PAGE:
As China slows, emerging markets stamp on the brakes

View of the Central Business District at sunset in Beijing on September 23, 2013.

The U.S. stock market fell hard Monday—with the Dow Jones Industrial Average down more than 2 percent, a fall of 326 points to 15,372—on concerns about U.S. manufacturing, emerging market troubles, and China’s long-term economic slowdown.

 

With the Federal Reserve now gradually trimming back its fiscal stimulus, international markets have been feeling the pressure. 

Paul Ashworth at Capital Economics in Toronto says: "We’ve had problems emerge in Turkey, in Argentina, and to a lesser extent that has spread to other countries such as Venezuela, South Africa, possibly even to Indonesia," says Ashworth.

 

While Ashworth’s list of troubled emerging markets seems long, he says each country is beset with specific problems, some of which can be traced to unsound fiscal policies.  

What's scarier to Ashworth? China.

China's ongoing slowdown could have knock-on effects in a wide range of emerging economies, and fears of disruption are unsettling global equity markets. China’s manufacturing activity fell to a six-month low in January. Economists predict China is likely to grow at an annual rate of just 7 to 8 percent in coming years, as opposed to the double-digit growth the country has seen for the past three decades.

 

“There’s sort of a snowballing effect here that starts with China but ripples through to many of these emerging-market countries,” says Gary Thayer, chief macro strategist at Wells Fargo Advisors in St. Louis.

 

He points out that China is reorienting its economy intentionally--to focus more on consumption and internal growth, and less on exports and external investment. Thayer says this is impacting major emerging economies on other continents that supply raw materials for China to build houses, and high-speed train lines, and iPhones.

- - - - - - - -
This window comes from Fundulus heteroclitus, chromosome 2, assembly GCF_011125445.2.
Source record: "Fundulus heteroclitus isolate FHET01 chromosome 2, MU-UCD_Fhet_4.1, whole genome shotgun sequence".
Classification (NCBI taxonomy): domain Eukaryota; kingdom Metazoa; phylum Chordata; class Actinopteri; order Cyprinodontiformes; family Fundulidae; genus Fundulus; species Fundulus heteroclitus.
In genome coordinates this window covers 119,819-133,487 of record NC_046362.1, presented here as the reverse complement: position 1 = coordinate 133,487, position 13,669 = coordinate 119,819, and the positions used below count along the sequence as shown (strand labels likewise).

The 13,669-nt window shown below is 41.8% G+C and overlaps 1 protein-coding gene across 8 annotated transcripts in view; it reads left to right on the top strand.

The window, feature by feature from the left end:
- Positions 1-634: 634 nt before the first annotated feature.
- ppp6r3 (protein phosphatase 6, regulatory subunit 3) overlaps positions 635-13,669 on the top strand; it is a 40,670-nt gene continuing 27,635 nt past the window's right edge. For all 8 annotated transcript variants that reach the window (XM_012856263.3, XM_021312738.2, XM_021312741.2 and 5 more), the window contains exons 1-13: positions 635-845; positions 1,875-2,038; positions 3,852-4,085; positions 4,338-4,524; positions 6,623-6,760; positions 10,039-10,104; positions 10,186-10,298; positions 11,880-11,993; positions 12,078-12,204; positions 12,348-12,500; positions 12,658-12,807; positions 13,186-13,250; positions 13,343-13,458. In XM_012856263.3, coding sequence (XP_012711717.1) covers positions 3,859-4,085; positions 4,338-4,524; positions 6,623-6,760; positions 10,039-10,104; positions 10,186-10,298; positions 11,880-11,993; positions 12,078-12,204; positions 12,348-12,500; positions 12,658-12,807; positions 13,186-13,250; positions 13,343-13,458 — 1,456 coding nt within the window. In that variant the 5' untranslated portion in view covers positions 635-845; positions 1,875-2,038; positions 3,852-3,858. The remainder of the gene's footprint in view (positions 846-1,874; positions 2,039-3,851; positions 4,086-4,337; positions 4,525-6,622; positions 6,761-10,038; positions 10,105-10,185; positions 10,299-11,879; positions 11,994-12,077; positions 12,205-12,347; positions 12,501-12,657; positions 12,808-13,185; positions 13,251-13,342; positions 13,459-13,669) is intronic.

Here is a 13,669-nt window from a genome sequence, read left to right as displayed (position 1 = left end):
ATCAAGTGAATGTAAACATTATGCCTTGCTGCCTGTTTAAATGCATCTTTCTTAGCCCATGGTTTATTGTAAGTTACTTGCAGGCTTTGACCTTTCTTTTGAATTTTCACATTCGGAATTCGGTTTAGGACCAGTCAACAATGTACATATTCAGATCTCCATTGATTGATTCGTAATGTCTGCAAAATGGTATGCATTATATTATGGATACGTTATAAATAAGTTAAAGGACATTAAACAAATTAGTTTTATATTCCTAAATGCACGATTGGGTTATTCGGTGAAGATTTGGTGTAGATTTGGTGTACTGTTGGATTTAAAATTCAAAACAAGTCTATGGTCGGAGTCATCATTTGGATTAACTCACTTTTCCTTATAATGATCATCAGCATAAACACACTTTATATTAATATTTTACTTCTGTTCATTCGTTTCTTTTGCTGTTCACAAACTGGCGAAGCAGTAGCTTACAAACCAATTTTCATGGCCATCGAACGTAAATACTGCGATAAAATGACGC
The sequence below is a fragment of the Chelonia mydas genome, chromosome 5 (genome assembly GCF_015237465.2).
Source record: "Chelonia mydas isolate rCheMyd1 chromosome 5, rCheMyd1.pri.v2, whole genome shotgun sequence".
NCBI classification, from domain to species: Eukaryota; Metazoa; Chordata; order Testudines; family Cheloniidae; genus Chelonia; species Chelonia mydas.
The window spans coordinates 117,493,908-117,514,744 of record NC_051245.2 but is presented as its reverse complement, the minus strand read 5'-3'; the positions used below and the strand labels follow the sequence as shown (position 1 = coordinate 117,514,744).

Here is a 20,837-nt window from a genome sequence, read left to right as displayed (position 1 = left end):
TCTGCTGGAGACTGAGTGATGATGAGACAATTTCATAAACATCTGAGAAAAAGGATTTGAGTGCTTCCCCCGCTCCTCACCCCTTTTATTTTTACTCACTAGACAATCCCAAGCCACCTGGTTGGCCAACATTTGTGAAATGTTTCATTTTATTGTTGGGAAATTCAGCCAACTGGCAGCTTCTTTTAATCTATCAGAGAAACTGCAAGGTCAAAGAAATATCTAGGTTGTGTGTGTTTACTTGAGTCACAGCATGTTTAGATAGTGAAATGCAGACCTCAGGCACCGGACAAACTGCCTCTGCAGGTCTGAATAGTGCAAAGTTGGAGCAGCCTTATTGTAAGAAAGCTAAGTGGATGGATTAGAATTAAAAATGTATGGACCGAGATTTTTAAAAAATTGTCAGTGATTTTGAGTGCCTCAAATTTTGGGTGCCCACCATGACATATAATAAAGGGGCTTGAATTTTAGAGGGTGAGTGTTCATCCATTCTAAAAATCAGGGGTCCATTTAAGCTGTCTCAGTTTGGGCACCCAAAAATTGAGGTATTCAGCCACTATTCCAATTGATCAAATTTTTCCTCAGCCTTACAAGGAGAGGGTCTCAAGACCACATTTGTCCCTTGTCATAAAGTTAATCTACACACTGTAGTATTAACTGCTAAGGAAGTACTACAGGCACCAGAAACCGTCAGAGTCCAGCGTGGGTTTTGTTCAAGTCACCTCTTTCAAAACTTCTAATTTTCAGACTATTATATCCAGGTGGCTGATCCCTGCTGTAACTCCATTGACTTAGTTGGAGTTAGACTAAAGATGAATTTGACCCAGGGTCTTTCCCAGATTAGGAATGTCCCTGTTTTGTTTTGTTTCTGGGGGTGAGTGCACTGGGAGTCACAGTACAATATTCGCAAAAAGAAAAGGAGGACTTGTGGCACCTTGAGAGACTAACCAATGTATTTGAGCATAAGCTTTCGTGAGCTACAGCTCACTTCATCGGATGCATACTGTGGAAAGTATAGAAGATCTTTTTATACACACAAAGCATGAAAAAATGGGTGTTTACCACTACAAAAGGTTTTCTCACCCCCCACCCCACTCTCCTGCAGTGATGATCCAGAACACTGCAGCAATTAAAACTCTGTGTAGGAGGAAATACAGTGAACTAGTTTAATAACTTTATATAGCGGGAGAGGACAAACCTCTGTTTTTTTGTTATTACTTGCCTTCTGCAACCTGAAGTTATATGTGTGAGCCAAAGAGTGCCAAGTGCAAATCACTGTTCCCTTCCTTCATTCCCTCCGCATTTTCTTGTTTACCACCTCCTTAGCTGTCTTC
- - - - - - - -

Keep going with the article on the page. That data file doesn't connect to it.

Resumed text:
"A decade ago it might have been more isolated to Asia," says Thayer, "but now countries in South America, even South Africa” are feeling the slowdown in commodity demand from China. These include Chile for copper, Brazil and Australia for iron ore, and several African countries that export hard-to-find metals."

 

But Nicholas Lardy, senior fellow and China expert at the Peterson Institute for International Economics points out—China’s economic shift also has a positive side.

 

"Incomes are rising in China, diets are improving," says Lardy. "China will still have a large and growing demand for agricultural products—American soybeans for animal feed. Services are rising—medical services, education. Chinese are traveling more abroad, so Boeing and other aircraft suppliers are going to do extremely well."

 

And while a few U.S. heavy-equipment makers might see a slowdown in demand for tractors and other capital equipment, Lardy says new exports to serve China’s growing middle class—by U.S. farmers, and software companies and insurance companies—should more than make up for the loss.

 

John Canally, chief economist at LPL Financial in Boston, says that from his scrutiny of U.S. regional reports on economic activity from the Federal Reserve, he doesn’t see much evidence of a pullback in manufacturing or employment by U.S. companies due to China’s slowdown.\

 

"You might have some companies cite China as an excuse for missing earnings projections," says Canally."But thus far we haven’t seen that the slowdown in emerging markets, which has been going on for two or three years now, has had a big impact on corporate profits."

 

Canally does says global growth is shifting, as the recovery from the Great Recession proceeds. Emerging markets led the way back to growth in late 2008 and early 2009—while developed economies were still mired in recession and financial crisis. But some of those emerging economies began slowing down in 2011. Now, with investors pulling out and the Fed’s tapering exacerbating that trend, emerging economies are being overtaken by the biggest, most advanced economies.

 

"The growth pattern in the world is shifting away from emerging markets and toward developed markets," says Canally. "Growth is going to come from the U.S., which we expect to grow at about 3 percent this year. Japan’s economy is accelerating, and so is Europe’s."

About the author

Mitchell Hartman is the senior reporter for Marketplace’s Entrepreneurship Desk and also covers employment.

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